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Swimming-Induced Pulmonary Oedema – A Hazard in Intensive Military Training?
  1. Lt Col Tina Knutson, MD, PhD1
  1. 1Swedish Armed Forces HQ, Operations, J4, Stockholm and Uppsala University Department of Surgical Sciences, Uppsala, Sweden
  1. Swedish Armed Forces HQ Operations, J4, SE-107 85 Stockholm, Sweden +46 70 695 40 92 tina.knutson{at}surgsci.uu.se

Abstract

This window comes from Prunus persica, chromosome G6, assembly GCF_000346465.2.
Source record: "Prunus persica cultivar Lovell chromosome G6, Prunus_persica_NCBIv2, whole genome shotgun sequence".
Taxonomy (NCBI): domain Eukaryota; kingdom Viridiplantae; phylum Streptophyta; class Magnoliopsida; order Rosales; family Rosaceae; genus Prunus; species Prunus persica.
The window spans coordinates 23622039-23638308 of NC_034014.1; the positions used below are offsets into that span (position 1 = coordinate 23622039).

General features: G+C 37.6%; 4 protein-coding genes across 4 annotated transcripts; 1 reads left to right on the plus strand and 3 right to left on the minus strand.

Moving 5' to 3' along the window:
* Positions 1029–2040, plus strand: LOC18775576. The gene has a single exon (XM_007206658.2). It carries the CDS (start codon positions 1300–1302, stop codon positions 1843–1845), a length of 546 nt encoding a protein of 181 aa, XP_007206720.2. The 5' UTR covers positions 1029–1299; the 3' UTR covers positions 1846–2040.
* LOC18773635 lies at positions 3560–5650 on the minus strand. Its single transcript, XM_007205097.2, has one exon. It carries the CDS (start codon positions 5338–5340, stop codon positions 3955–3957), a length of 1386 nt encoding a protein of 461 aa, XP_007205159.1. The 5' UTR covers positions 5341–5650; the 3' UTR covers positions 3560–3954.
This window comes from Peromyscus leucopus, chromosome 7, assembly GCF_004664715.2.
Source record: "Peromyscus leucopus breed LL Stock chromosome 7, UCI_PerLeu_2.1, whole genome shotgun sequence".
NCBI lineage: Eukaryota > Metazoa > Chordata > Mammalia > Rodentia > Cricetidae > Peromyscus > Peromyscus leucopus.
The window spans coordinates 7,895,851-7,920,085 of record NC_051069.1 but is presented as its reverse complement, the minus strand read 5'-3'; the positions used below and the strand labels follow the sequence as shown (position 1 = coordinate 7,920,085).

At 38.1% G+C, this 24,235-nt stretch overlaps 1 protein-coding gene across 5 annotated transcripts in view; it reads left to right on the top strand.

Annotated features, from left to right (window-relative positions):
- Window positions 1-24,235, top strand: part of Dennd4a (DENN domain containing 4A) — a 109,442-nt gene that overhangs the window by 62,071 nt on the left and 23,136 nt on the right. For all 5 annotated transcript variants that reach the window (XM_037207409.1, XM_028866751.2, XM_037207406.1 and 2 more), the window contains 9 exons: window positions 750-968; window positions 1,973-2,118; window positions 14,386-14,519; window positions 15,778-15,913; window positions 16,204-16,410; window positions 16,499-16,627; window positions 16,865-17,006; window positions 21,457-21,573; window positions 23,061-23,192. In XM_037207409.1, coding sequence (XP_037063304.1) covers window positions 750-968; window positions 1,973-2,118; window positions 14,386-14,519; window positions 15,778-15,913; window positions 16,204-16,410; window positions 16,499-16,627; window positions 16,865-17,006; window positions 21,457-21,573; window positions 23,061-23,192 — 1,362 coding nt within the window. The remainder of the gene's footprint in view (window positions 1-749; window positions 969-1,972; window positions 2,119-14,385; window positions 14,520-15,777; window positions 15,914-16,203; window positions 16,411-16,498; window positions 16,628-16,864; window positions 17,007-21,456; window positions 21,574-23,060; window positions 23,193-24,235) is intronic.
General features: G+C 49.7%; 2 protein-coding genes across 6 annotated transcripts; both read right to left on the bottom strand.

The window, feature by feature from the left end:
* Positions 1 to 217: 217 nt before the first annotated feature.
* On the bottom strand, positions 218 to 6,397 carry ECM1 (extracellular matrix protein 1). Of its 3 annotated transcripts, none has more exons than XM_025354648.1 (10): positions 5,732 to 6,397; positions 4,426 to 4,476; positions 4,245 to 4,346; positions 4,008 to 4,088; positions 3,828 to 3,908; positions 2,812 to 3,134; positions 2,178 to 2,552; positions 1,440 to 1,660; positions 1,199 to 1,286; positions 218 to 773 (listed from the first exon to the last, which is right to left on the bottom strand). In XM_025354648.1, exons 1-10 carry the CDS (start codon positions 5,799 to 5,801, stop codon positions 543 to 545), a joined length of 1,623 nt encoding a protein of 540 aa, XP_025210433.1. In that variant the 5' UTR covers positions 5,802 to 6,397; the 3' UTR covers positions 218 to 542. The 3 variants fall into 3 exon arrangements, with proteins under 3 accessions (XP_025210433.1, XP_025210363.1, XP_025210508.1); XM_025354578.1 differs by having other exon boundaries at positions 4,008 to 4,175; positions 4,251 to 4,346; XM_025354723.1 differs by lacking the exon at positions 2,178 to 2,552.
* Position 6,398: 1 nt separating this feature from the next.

Swimming-Induced Pulmonary Oedema (SIPE) has been described in military combat swimmers in both the US and Israeli Navies. The pathophysiology is explained by the immersion in cold water, and its effects on central vascular volume. SIPE has been hypothesized to be caused by pulmonary capillary stress failure (PCSF) due to elevations in pulmonary capillary transmural pressure. This leads to mechanical impairment and leakage of blood cells and proteins from capillaries. Patients with SIPE can present with pronounced dyspnoea, cough, hypoxemia and profuse frothy haemoptysis. Physical examination and chest X-rays usually show evidence of pulmonary oedema. The treatment of choice is to recognize the symptoms, get the patient out of the water and follow with close observation for emergent problems. Soldiers prone to acquire SIPE should be identified as this medical condition has a high degree of recurrence. The awareness of the symptoms of SIPE will increase appropriate diagnosis and therefore inform treatment.

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